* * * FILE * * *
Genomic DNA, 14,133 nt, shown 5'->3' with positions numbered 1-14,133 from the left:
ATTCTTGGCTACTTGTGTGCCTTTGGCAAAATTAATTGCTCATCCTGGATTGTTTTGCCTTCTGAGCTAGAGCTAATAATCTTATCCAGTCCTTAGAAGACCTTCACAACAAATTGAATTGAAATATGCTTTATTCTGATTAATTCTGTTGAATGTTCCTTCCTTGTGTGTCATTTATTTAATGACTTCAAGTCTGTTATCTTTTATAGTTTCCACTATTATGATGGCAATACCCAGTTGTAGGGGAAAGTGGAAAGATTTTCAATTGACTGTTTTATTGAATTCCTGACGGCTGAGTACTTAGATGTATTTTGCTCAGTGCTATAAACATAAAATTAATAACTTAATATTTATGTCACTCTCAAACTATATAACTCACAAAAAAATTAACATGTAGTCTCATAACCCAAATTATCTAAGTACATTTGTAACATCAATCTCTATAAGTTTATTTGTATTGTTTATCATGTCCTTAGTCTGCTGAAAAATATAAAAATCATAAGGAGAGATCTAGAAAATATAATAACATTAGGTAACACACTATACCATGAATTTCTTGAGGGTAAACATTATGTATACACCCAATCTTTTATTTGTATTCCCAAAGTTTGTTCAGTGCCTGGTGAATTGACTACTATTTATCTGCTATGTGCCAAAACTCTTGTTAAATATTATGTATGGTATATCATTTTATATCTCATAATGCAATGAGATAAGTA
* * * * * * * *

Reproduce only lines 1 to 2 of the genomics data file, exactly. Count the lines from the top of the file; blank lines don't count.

Genomic DNA, 14,133 nt, shown 5'->3' with positions numbered 1-14,133 from the left:
ATTCTTGGCTACTTGTGTGCCTTTGGCAAAATTAATTGCTCATCCTGGATTGTTTTGCCTTCTGAGCTAGAGCTAATAATCTTATCCAGTCCTTAGAAGACCTTCACAACAAATTGAATTGAAATATGCTTTATTCTGATTAATTCTGTTGAATGTTCCTTCCTTGTGTGTCATTTATTTAATGACTTCAAGTCTGTTATCTTTTATAGTTTCCACTATTATGATGGCAATACCCAGTTGTAGGGGAAAGTGGAAAGATTTTCAATTGACTGTTTTATTGAATTCCTGACGGCTGAGTACTTAGATGTATTTTGCTCAGTGCTATAAACATAAAATTAATAACTTAATATTTATGTCACTCTCAAACTATATAACTCACAAAAAAATTAACATGTAGTCTCATAACCCAAATTATCTAAGTACATTTGTAACATCAATCTCTATAAGTTTATTTGTATTGTTTATCATGTCCTTAGTCTGCTGAAAAATATAAAAATCATAAGGAGAGATCTAGAAAATATAATAACATTAGGTAACACACTATACCATGAATTTCTTGAGGGTAAACATTATGTATACACCCAATCTTTTATTTGTATTCCCAAAGTTTGTTCAGTGCCTGGTGAATTGACTACTATTTATCTGCTATGTGCCAAAACTCTTGTTAAATATTATGTATGGTATATCATTTTATATCTCATAATGCAATGAGATAAGTA